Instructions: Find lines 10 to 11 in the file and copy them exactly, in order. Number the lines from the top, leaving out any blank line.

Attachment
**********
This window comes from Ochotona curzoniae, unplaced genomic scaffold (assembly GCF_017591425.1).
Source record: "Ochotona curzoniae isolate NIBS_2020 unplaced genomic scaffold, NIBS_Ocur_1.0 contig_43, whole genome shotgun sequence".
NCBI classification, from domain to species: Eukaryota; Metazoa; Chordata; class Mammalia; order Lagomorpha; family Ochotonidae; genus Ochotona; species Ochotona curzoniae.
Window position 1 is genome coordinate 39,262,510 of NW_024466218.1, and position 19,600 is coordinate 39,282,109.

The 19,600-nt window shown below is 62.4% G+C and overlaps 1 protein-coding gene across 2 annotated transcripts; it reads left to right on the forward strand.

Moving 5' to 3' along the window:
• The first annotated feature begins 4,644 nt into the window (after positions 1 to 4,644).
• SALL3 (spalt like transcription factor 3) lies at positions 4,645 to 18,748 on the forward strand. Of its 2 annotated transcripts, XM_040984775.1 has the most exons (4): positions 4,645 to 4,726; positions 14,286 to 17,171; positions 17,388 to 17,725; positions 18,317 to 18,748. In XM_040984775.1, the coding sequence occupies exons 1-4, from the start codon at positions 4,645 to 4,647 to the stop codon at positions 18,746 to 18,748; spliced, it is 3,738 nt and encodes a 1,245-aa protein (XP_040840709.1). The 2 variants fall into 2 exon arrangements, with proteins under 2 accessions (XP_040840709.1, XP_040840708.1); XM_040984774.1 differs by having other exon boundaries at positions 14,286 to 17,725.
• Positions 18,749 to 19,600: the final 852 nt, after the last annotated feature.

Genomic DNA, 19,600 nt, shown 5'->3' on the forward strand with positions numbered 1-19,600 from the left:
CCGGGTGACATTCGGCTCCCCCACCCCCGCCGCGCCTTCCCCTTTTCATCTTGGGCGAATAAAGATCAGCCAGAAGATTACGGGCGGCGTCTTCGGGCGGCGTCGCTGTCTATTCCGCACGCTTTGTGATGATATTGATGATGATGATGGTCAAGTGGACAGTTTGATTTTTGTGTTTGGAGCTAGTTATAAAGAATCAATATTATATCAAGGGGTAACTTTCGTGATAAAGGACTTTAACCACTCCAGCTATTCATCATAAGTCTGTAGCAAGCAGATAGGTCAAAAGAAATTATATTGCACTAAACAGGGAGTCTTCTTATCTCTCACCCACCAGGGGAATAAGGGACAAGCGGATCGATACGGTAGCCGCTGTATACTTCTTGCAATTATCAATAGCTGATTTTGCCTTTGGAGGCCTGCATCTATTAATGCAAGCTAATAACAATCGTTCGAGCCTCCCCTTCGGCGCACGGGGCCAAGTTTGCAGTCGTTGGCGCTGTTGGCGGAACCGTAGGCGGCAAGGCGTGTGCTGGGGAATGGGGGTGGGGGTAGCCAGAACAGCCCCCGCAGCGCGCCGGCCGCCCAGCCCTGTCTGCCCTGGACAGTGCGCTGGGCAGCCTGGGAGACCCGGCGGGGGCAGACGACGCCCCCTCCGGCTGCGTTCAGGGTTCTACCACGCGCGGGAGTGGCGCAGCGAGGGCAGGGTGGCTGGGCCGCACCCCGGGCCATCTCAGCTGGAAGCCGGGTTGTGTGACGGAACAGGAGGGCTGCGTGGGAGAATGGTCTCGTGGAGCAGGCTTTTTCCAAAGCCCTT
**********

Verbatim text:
Genomic DNA, 19,600 nt, shown 5'->3' on the forward strand with positions numbered 1-19,600 from the left:
CCGGGTGACATTCGGCTCCCCCACCCCCGCCGCGCCTTCCCCTTTTCATCTTGGGCGAATAAAGATCAGCCAGAAGATTACGGGCGGCGTCTTCGGGCGGCGTCGCTGTCTATTCCGCACGCTTTGTGATGATATTGATGATGATGATGGTCAAGTGGACAGTTTGATTTTTGTGTTTGGAGCTAGTTATAAAGAATCAATATTATATCAAGGGGTAACTTTCGTGATAAAGGACTTTAACCACTCCAGCTATTCATCATAAGTCTGTAGCAAGCAGATAGGTCAAAAGAAATTATATTGCACTAAACAGGGAGTCTTCTTATCTCTCACCCACCAGGGGAATAAGGGACAAGCGGATCGATACGGTAGCCGCTGTATACTTCTTGCAATTATCAATAGCTGATTTTGCCTTTGGAGGCCTGCATCTATTAATGCAAGCTAATAACAATCGTTCGAGCCTCCCCTTCGGCGCACGGGGCCAAGTTTGCAGTCGTTGGCGCTGTTGGCGGAACCGTAGGCGGCAAGGCGTGTGCTGGGGAATGGGGGTGGGGGTAGCCAGAACAGCCCCCGCAGCGCGCCGGCCGCCCAGCCCTGTCTGCCCTGGACAGTGCGCTGGGCAGCCTGGGAGACCCGGCGGGGGCAGACGACGCCCCCTCCGGCTGCGTTCAGGGTTCTACCACGCGCGGGAGTGGCGCAGCGAGGGCAGGGTGGCTGGGCCGCACCCCGGGCCATCTCAGCTGGAAGCCGGGTTGTGTGACGGAACAGGAGGGCTGCGTGGGAGAATGGTCTCGTGGAGCAGGCTTTTTCCAAAGCCCTT